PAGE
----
MANHATTAN — Tracking displacement of New York City's renters — or understanding exactly why people are forced out of their homes — is a tricky task. But a new map seeks to identify where it's likely to become a crisis.
The Association for Neighborhood and Housing Development launched its Displacement Alert Project (DAP) map Thursday as a tool to give activists and policy makers more information by showing where displacement pressures are most acutely felt. (To see the map, click here.)
ANHD’s interactive online data map shows, building by building, the combination of risk factors that play into affordable housing loss.
Those factors include the loss of rent-regulated units, the volume of Department of Buildings permits (which can indicate that an apartment or building has been recently vacated and is now being renovated or demolished) and the spike in purchase prices of the buildings (which can indicate that the landlord plans to charge market-rate or luxury prices).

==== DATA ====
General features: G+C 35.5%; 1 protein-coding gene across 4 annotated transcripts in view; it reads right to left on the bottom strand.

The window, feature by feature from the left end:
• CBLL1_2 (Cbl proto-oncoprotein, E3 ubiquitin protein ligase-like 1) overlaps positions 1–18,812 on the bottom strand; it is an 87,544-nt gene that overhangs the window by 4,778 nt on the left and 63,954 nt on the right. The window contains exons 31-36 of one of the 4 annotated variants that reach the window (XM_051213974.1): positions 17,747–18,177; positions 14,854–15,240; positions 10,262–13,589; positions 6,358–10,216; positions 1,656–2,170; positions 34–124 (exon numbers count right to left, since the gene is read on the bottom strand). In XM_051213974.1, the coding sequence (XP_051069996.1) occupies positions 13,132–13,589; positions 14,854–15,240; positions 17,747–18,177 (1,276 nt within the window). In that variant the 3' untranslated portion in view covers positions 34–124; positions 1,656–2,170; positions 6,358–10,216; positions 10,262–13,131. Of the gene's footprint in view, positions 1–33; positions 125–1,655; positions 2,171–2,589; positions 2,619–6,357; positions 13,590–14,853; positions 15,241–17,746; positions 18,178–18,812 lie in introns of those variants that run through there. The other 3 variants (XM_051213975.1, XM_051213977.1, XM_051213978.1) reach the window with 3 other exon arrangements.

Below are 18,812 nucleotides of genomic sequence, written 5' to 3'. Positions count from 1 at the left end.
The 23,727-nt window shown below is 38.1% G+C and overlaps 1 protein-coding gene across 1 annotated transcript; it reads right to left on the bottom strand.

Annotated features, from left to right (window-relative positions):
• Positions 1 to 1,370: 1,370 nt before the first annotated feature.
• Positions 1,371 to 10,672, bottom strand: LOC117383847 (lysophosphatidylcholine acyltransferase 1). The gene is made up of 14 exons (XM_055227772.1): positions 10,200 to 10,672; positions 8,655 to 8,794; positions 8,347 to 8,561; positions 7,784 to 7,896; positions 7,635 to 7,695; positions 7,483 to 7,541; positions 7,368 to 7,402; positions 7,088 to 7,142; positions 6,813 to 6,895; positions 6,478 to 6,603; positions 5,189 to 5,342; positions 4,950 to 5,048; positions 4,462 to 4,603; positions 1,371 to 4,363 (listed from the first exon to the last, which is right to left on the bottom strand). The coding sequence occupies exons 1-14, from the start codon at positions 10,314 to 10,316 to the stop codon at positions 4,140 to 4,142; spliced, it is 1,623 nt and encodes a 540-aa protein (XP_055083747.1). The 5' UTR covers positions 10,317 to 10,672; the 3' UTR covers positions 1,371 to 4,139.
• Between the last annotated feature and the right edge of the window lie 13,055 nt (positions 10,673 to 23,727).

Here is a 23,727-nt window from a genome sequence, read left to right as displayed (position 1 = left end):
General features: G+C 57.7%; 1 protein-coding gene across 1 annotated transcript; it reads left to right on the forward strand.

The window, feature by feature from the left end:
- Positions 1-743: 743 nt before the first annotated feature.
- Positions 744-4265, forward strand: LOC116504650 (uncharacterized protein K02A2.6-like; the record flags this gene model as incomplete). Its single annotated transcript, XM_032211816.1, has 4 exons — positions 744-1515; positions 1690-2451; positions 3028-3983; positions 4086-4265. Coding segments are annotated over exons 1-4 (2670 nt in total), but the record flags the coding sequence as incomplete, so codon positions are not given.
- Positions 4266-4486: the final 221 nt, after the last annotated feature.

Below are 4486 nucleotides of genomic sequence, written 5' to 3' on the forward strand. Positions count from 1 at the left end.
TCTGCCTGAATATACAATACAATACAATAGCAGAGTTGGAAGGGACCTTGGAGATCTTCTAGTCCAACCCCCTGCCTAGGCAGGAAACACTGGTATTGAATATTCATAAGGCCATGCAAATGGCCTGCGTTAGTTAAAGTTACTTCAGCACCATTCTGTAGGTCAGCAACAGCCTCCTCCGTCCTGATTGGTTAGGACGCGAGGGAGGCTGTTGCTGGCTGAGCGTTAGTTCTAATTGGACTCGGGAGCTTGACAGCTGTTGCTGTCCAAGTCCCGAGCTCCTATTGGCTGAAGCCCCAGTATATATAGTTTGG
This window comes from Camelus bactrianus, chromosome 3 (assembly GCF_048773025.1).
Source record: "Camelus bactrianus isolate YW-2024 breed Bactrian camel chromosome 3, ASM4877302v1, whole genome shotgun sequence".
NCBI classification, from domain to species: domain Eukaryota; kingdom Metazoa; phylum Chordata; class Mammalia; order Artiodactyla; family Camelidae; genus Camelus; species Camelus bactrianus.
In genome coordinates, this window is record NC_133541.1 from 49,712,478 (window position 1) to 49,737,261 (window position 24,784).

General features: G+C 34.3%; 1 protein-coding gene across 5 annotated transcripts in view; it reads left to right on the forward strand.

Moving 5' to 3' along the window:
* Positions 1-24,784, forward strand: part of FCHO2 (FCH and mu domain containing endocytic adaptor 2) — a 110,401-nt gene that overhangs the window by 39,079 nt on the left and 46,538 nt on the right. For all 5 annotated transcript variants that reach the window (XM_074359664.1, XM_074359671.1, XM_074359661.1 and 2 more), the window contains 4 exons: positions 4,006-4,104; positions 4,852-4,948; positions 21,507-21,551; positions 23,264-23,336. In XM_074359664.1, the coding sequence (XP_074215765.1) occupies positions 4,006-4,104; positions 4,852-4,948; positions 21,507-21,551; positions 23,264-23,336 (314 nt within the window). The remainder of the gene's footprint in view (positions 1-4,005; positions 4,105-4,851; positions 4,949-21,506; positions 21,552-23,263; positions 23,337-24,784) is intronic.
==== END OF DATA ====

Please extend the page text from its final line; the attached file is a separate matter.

The organization found that the city lost more than 156,000 rent-regulated units between 2007 to 2014, with Manhattan leading the way, with 74,900 rent-regulated units lost over that time, followed by Brooklyn, which lost 41,500 rent-regulated units.
The analysis also found that in more than 5,400 buildings, the 2015 sales price per unit increased by more than double the 2010 area average.
Neighborhoods like Bushwick, Ridgewood, Sunset Park, East Harlem, Astoria and the Upper West Side, for instance, were among hotspots for displacement.
“The DAP Map has already shown us a correlation we've long understood exists around the loss of affordable housing in New York City,” said Brandon Kielbasa, director of organizing at Cooper Square Committee, “that high volumes of renovation and construction often goes hand-in-hand with the depletion of affordable, rent regulated housing, a fact that should inform the city policy discussion.”